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Illustration: Aïda Amer/Axios

Major banks including Wells Fargo, Deutsche Bank and others have engaged in a pattern of fraud in commercial mortgage-backed securities that is putting the whole market at risk, according to a whistleblower complaint submitted to the SEC, ProPublica reported Friday.

Why it matters: That report was published on the same day as the Fed's financial stability report, which warned the commercial real estate market could be among the hardest-hit industries from the coronavirus pandemic.

The big picture: Should there be a washout in the CMBS market it could have a major impact on the real economy, similar to what happened with mortgage-backed securities in the 2008 global financial crisis, ProPublica notes.

What they're saying: The Fed cited commercial real estate as being particularly susceptible to a major decline in asset prices because “prices were high relative to fundamentals before the pandemic,” and COVID-19 has caused major disruptions in the hospitality and retail industries, "putting the ability of these sectors to make timely mortgage and rental payments into question."

  • Those prices were artificially inflated by the banks, ProPublica reports, citing the SEC complaint, with lenders and securities issuers regularly marking up financial data for commercial properties by as much as 30% “without justification.”
  • The changes "make the properties appear more valuable, and borrowers more creditworthy, than they actually are."
  • "As a result, it alleges, borrowers have qualified for commercial loans they normally would not have, with the investors who bought securities birthed from those loans none the wiser."

Go deeper: Coronavirus is upending the U.S. mortgage market

Go deeper

Dion Rabouin, author of Markets
Aug 18, 2020 - Economy & Business

The American real estate conundrum

Reproduced from CivicScience; Chart: Axios Visuals

The housing market has been a solidly bright spot in the U.S. economy in recent months.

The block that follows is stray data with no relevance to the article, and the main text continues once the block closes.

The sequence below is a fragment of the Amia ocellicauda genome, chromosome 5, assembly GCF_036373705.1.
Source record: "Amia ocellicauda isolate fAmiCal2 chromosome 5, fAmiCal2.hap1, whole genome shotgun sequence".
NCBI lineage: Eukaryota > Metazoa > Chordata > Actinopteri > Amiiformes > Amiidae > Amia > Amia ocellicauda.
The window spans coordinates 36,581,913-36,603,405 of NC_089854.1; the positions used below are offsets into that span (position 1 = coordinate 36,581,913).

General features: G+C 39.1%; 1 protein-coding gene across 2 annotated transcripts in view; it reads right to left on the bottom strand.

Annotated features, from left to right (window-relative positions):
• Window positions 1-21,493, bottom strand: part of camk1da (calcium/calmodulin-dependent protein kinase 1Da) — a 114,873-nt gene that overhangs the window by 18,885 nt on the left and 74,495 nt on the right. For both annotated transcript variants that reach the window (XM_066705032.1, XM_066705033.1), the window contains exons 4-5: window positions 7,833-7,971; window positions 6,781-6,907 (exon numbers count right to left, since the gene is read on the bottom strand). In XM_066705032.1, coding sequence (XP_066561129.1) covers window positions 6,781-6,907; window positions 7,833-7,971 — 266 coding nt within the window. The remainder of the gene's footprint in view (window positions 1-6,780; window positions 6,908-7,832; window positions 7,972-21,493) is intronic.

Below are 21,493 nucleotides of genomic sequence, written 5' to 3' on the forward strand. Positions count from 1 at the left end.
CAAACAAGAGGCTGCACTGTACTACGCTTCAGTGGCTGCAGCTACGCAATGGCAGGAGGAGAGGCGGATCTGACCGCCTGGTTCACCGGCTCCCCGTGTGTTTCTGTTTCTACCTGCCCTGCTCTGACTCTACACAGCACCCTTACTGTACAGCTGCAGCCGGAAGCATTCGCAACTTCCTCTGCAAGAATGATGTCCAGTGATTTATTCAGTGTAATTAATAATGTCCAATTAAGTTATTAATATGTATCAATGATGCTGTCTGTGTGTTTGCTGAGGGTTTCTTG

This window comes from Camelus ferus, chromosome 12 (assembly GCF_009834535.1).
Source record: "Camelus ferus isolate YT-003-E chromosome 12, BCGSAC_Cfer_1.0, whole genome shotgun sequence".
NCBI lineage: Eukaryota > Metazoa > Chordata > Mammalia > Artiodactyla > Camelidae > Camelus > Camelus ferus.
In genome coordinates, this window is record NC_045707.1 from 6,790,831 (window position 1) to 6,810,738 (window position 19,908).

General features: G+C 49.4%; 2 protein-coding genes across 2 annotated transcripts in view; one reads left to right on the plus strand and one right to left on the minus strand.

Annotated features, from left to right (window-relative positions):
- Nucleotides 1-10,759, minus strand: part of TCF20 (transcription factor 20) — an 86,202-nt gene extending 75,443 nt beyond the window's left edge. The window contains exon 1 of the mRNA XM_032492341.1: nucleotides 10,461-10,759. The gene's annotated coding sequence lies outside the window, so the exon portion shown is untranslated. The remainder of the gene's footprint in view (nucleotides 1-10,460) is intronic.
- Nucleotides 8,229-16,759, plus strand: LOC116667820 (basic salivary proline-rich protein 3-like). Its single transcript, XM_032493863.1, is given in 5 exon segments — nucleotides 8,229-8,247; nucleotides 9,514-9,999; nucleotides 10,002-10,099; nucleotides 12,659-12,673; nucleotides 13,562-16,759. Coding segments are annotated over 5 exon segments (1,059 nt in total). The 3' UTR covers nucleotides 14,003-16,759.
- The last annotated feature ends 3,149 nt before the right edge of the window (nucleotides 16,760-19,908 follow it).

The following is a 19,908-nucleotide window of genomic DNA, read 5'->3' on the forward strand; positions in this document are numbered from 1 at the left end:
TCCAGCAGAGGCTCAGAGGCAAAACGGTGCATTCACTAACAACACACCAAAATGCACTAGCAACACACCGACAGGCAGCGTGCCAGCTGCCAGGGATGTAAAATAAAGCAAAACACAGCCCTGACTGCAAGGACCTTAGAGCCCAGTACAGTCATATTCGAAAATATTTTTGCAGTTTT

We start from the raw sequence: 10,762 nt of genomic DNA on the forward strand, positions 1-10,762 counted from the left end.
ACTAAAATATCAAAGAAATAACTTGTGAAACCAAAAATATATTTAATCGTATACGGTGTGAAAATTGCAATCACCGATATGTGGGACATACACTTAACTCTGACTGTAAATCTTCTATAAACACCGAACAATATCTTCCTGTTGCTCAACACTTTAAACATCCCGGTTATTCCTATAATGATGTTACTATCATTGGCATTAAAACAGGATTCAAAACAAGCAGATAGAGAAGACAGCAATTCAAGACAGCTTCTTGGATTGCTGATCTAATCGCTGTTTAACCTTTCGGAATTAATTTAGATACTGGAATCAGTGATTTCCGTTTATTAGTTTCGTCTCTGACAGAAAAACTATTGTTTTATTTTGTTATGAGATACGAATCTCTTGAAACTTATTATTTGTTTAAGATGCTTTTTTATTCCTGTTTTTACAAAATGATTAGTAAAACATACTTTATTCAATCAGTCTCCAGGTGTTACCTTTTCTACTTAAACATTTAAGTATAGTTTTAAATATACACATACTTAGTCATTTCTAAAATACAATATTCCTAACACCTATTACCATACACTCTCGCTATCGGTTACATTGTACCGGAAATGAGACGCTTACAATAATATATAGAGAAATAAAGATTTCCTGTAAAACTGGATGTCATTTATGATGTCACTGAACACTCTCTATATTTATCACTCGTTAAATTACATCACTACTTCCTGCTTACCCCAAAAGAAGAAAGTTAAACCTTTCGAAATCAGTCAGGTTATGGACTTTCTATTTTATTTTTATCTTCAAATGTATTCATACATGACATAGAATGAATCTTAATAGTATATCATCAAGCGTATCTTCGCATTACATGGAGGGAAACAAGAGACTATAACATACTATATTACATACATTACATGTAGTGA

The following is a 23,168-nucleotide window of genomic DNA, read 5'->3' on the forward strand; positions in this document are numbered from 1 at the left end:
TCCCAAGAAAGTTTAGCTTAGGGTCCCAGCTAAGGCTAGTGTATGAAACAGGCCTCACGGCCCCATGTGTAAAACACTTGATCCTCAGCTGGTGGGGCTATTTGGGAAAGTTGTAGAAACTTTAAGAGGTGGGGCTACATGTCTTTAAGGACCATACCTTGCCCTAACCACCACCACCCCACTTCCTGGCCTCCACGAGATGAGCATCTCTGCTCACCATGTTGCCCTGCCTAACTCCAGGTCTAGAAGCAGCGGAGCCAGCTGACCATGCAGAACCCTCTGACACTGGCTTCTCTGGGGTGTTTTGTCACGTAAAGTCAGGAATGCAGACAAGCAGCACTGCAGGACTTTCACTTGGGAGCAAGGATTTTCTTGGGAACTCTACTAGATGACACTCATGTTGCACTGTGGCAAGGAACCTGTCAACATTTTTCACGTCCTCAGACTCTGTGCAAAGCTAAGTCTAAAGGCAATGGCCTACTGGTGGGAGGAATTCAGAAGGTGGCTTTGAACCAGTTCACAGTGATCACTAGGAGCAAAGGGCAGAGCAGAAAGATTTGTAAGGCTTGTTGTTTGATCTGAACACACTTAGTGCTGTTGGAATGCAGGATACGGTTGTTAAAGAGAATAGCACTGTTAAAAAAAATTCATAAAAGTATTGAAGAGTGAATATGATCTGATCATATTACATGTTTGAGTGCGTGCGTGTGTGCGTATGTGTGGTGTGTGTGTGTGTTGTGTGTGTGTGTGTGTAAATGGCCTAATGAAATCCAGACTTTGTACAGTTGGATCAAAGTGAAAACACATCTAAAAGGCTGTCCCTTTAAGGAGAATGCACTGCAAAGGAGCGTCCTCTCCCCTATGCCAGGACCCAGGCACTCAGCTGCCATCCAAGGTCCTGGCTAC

Yes, but: There remain serious questions about what the next phase for the market will be as the coronavirus pandemic has created an enormous amount of uncertainty about where and how people will live.

Collins helps contractor before pro-Susan PAC gets donation

Sen. Susan Collins during her reelection campaign. Photo: Scott Eisen/Getty Images

A PAC backing Sen. Susan Collins in her high-stakes reelection campaign received $150,000 from an entity linked to the wife of a defense contractor whose firm Collins helped land a federal contract, new public records show.

Why it matters: The executive, Martin Kao of Honolulu, leaned heavily on his political connections to boost his business, federal prosecutors say in an ongoing criminal case against him. The donation linked to Kao was veiled until last week.

How cutting GOP corporate cash could backfire

Illustration: Aïda Amer/Axios

Companies pulling back on political donations, particularly to members of Congress who voted against certifying President Biden's election win, could inadvertently push Republicans to embrace their party's rightward fringe.

Why it matters: Scores of corporate PACs have paused, scaled back or entirely abandoned their political giving programs. While designed to distance those companies from events that coincided with this month's deadly siege on the U.S. Capitol, research suggests the moves could actually empower the far-right.